Get-it-done guru's formula: take small steps, and relax

Productivity gurus have been around since the late-19th century, when Frederick W. Taylor observed factory workers in England, and then designed techniques and tools to save them time.

Today they're called management consultants, and they're more likely to count keystrokes than coal shovels.

David Allen is one of the most sought-after experts in the field. He's consulted with organizations from Microsoft to the Justice Department.

In his first book, "Getting Things Done" (Viking Press), Mr. Allen offers advice to help the average worker become more at ease and efficient both at work and at home.

Allen recently stopped by the Monitor's offices to discuss the basics of his philosophy.

What are some simple steps toward better productivity?

There are two questions you need to ask yourself about everything that lands on your desk, or even something to take care of at home. What is the outcome that I'm trying to accomplish here - the purpose of this letter, meeting, or e-mail? Second, what's the very next step I would need to take to make that outcome happen? Is that an e-mail, a phone call, buy something from the store? That's essentially the thought process.

But often people try to take on too much at once?

Yes, they see the whole task and freak themselves out with all the possibilities of all the options, and don't choose one to focus on to get it going. You need to train yourself to make those decisions on the front end when they emerge. It is quite a new behavior set. People know how to do it, but they only make the decision when a crisis forces them to make it. You really only need about 20 seconds to think about what the project is - and what [is] the next action you need to take to move it to closure.

Is it more difficult to remain focused in our current work environment?

In the '50s, most people made their living making things and moving things. When you walked away from work it was visibly evident what you left. We now have a work culture that is work you have to think about. I don't know anyone who shows up at their job and is handed a list with the projects they have to do, and a list of the actions they need to take to move them forward. It is not visibly self-evident what those projects are. It's subtle because we think it's clear, except when you really get down to it, oftentimes the clarity is not there.

And the Internet only makes that tougher?

There's always the question: How good could this project be? How much research could you do for it? You could surf on the Web for hours getting additional information for it. There's almost an infinite amount of information to add value to it. If you only had one project, that would make [your job] easier, but if you're like most people on the planet you have 30 projects going at the same time. So you have to learn to manage your time.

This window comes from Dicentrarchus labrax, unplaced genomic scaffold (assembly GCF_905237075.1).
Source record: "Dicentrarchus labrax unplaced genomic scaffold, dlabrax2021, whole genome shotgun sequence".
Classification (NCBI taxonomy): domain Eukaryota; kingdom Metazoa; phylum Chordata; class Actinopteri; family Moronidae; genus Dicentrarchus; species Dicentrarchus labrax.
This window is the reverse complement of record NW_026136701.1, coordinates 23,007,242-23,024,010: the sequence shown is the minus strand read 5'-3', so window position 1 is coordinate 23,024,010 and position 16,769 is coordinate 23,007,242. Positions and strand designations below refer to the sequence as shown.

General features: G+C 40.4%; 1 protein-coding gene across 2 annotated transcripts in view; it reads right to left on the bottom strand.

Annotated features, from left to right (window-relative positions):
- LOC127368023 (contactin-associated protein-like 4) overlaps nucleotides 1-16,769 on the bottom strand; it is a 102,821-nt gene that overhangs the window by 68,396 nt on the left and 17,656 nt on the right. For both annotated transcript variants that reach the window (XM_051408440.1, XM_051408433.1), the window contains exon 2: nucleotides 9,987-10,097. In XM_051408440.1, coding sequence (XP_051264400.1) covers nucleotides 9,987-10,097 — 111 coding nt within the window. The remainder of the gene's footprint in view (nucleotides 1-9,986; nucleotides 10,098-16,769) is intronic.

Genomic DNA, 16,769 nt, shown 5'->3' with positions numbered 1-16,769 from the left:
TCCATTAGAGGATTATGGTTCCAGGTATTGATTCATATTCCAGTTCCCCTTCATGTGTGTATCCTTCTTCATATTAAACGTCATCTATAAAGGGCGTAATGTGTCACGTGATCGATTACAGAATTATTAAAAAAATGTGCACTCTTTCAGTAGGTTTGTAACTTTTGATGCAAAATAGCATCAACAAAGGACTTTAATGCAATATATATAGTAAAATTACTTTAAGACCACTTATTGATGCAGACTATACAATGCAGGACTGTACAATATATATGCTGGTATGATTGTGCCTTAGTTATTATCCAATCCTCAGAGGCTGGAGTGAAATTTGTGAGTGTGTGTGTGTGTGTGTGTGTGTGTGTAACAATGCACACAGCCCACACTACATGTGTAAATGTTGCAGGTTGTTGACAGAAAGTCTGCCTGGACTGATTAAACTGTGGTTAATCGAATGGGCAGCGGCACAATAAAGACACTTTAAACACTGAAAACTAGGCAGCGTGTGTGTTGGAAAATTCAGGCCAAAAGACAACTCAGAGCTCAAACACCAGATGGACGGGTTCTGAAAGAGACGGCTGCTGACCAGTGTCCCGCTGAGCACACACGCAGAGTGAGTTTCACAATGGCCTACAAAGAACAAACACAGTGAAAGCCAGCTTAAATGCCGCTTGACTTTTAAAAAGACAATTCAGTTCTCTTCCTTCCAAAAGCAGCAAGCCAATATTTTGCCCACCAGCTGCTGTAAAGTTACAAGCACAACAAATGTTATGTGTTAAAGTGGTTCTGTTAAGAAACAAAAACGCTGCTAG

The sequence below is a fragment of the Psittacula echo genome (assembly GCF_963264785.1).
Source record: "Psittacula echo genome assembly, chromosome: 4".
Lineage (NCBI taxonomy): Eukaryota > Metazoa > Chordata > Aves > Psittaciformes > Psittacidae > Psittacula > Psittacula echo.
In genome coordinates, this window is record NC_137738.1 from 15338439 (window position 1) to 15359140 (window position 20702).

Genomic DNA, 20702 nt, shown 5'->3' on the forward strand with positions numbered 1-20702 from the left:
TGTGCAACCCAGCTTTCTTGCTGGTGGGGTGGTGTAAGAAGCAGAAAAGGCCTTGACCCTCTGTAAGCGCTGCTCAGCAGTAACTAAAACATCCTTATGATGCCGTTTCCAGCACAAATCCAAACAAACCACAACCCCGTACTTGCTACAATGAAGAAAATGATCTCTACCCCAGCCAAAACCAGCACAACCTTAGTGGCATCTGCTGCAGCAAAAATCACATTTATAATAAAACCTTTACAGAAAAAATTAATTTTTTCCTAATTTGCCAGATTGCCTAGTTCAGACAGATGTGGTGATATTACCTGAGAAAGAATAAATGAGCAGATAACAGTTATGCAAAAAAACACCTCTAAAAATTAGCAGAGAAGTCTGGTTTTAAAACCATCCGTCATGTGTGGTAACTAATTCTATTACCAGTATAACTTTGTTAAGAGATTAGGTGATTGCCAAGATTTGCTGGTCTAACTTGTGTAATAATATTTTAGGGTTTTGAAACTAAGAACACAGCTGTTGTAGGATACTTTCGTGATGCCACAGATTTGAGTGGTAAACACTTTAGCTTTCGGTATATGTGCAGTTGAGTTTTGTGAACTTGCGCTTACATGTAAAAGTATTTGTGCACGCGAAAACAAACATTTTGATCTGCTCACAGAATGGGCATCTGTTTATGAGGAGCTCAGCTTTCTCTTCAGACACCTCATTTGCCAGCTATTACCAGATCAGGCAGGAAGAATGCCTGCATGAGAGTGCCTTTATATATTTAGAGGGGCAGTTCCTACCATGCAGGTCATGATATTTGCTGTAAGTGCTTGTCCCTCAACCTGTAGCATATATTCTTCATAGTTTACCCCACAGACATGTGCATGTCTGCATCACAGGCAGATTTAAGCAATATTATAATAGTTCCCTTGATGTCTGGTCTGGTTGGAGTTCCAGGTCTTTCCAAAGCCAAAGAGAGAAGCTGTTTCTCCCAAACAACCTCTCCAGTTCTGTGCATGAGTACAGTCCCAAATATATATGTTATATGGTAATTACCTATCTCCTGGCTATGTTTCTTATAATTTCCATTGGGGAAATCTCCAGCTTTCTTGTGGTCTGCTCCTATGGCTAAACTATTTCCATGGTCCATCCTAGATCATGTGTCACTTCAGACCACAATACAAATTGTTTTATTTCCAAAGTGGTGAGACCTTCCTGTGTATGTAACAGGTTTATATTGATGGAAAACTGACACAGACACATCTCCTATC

What tools are essential to take care of small tasks?

The first things you've got to have are pen, paper, and an in-basket. Just so you can jot [down] ideas and capture input. You want to give yourself permission to not have to make a decision about something when you first have the idea. [Later, when] you've made the decisions about what to keep and act on, ... you can use organizers, a folder or notebook, or [personal digital assistants], or desktop software.

But you have to use the tools effectively?

An in-box can get out of control because people don't put everything in there, so it sort of spreads all around the office and the house. Often the reason it spreads is because people ... start dropping things in what I call the "huh?" stack - on the side of their desk, on the floor, in the drawer, on the refrigerator, on the visors of their car, and in their pockets. So right on the front end there are huge leaks, because they aren't collecting these loose ends into a seamless, leakproof place.

You've said that rigorous organizing leaves us time to relax, which helps us function. But doesn't high performance require a certain intensity?

Many people think that inner peace is something that would be anathema to high performance in a professional environment. But if you [look at] sports or martial arts, you see there is a great deal of inner work. In the martial arts, it's a physical truth that your ability to generate power is proportional to your ability to relax. People are beginning to discover that that applies to work, also.

(c) Copyright 2001. The Christian Science Monitor

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